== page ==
Tuesday, November 20, 2007

10 lakh girls missing ?

Punjab, India: Laxmi Kanta Chawla, Minister for Health of the state said that around 10 lakh persons were killed during the partition of the country but after the partition of country over 10 lakh woman were killed in female foeticide.

While presiding over state level seminar of IMA at BBSBEC, Fatehgarh Sahib,Punjab Chawla said that due to trend of female foeticide, which in encouraging trading of women. He said that in other states woman are selling for only Rs 5,000 while is buffalo is selling in Rs 25,000. She said that under ‘Asha’ scheme of the government 15,000 health workers will be recruited.

Sunday, November 18, 2007

Gurdwaras to adopt unwanted girls

18 Nov 2007,Balwant Garg,TNN

BATHINDA: It's god and gurdwara now for Punjab's unwanted girl child. Agonized by the state's dipping sex ratio and terror tales of girls, both born and unborn, being killed or left to die, Sikhism's highest temporal body, the Shiromani Gurdwara Parbhandak Committee (SGPC), has announced that it will henceforth step in to adopt the abandoned baby girls.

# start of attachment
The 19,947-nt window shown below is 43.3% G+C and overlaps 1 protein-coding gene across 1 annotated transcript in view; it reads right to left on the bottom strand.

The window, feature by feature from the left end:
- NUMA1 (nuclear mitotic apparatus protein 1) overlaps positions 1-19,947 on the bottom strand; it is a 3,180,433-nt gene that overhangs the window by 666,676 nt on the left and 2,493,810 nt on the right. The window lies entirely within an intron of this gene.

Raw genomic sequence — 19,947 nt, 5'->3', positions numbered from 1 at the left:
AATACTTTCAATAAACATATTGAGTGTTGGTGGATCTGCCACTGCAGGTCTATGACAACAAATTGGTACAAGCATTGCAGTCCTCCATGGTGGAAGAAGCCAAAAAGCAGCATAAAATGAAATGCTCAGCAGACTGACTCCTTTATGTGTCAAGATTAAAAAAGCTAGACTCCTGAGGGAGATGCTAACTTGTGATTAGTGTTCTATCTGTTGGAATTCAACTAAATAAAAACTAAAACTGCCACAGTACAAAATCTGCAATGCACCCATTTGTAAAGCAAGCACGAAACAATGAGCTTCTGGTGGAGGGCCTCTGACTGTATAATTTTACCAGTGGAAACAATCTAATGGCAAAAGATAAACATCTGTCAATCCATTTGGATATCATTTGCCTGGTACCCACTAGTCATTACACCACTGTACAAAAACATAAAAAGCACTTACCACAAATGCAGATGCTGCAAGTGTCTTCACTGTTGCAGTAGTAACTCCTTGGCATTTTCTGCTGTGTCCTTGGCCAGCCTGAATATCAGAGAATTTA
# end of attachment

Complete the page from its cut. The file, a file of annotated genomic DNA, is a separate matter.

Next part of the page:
In its urgent effort to erase Punjab's darkest gender blot, SGPC will soon ask important gurdwaras in Punjab to place cradles at their entrances and exhort unhappy parents obsessed with boys to leave "those innocent children at god's door, not death's".

"We will bear the expenses for bringing up these children. Don't kill them," SGPC chief Avtar Singh Makkar told a gathering at the Takth Damdama Sahib late Friday evening.

He said the decision had to be taken because of the spurt in cases of abandonment of girls, many of them just born, in public parks, railway compartments, and even garbage heaps.

That men in the state can't find Punjabi women to marry, and are scouting for partners in different cultures and distant places — Tripura, Assam, Jharkhand, Kerala, Orissa and Bengal — has not really deterred Punjabis from doing away with girls as the sex ratio dips to a shocking 793 females to 1,000 males. In Fatehgarh Sahib district, it is an abysmal 754:1000.

Social activist Pam Rajput welcomed the SGPC initiative. "It's a laudable step, though I do feel that SGPC should go beyond it and launch a campaign against female foeticide and issue directions to all gurdwaras to outcast people who kill their infant girls."